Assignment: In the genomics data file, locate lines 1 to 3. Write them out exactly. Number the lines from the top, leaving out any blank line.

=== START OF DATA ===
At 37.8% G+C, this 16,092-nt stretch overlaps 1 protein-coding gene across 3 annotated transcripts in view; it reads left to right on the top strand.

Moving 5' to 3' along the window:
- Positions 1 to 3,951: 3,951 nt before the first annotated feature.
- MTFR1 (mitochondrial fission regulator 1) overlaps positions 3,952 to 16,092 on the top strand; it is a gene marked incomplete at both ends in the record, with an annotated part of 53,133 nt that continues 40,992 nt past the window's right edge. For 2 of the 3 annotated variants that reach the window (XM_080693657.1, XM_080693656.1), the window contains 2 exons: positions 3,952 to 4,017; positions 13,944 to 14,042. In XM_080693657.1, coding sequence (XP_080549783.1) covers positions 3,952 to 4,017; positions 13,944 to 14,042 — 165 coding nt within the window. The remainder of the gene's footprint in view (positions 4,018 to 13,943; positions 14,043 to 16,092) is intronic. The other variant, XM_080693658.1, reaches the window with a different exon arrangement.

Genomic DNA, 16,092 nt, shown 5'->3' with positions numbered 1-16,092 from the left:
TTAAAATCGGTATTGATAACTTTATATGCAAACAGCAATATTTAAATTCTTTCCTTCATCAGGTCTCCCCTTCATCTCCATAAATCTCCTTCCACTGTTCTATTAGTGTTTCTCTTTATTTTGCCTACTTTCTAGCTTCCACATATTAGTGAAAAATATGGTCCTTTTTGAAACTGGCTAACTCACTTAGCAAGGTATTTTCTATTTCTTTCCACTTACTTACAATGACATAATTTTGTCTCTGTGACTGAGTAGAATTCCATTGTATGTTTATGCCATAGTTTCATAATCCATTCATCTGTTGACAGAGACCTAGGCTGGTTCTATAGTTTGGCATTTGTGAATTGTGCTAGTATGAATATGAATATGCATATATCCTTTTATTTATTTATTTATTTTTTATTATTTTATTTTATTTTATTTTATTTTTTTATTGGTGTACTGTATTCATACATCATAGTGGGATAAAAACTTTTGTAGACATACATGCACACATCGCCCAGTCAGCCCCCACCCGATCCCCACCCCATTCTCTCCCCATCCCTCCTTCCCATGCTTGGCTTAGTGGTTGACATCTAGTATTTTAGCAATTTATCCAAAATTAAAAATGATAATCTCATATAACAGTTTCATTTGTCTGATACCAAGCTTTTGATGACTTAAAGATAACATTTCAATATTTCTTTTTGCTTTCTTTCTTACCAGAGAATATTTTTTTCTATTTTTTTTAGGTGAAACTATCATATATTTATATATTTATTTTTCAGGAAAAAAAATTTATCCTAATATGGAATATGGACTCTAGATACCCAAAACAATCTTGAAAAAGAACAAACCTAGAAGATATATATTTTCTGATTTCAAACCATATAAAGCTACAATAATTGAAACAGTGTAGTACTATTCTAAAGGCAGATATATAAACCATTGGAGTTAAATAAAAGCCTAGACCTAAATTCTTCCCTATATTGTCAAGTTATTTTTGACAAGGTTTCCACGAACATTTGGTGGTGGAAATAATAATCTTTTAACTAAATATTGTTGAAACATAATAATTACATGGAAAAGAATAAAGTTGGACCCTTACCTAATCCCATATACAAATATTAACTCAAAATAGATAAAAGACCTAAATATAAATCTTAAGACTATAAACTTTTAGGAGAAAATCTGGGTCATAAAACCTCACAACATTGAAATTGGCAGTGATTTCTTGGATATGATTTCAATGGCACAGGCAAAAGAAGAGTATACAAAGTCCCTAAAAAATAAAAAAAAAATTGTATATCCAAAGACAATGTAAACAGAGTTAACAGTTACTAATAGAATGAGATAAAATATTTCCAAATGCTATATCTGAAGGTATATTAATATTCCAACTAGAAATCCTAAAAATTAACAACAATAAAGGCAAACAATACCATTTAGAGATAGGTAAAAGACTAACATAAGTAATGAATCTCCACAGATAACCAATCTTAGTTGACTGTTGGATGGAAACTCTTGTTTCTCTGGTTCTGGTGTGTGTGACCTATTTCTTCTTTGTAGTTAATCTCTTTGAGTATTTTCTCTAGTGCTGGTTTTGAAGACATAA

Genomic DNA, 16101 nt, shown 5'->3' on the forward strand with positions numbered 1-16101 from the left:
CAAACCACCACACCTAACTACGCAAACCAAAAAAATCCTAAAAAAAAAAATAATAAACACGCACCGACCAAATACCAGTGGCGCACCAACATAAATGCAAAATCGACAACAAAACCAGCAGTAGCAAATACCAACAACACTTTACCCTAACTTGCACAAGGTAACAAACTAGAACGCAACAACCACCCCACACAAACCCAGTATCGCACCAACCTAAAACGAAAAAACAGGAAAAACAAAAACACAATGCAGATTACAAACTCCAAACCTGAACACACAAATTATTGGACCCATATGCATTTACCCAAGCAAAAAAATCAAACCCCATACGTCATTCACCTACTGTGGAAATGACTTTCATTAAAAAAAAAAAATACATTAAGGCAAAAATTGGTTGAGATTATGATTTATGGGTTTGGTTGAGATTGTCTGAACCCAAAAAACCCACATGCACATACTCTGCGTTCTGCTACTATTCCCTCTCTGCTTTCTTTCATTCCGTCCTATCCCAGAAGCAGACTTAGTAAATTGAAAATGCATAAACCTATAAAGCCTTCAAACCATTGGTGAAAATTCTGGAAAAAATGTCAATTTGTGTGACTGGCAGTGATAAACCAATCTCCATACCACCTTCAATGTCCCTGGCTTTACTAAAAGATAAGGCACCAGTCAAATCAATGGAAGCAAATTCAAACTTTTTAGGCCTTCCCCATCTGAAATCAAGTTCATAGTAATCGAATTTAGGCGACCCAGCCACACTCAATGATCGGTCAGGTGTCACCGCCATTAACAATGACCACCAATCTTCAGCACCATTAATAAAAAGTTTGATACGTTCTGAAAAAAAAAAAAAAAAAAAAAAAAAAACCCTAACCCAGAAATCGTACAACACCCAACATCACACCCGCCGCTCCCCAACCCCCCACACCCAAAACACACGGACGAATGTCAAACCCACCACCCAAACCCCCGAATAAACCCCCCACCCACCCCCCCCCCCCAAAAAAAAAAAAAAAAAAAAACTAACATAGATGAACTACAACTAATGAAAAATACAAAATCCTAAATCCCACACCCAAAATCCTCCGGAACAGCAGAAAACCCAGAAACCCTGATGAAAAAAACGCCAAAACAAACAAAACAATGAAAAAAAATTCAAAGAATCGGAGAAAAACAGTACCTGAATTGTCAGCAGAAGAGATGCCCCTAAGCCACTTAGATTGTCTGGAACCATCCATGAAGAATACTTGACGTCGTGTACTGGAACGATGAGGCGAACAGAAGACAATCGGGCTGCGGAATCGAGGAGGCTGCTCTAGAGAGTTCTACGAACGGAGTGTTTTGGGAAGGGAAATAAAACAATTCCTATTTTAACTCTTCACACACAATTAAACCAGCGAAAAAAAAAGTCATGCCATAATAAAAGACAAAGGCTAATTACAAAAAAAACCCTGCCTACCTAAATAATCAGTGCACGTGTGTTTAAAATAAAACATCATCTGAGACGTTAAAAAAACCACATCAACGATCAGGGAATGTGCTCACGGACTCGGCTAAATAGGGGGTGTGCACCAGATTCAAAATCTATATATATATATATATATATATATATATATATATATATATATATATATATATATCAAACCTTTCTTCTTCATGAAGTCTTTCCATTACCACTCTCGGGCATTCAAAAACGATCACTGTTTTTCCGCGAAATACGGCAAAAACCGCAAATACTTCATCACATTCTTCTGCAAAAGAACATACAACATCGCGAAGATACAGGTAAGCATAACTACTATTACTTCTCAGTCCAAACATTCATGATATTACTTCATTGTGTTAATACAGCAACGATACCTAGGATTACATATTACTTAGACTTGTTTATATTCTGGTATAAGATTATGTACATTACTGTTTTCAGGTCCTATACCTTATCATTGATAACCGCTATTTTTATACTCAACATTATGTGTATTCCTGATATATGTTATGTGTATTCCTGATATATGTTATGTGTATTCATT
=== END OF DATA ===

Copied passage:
At 37.8% G+C, this 16,092-nt stretch overlaps 1 protein-coding gene across 3 annotated transcripts in view; it reads left to right on the top strand.

Moving 5' to 3' along the window:
- Positions 1 to 3,951: 3,951 nt before the first annotated feature.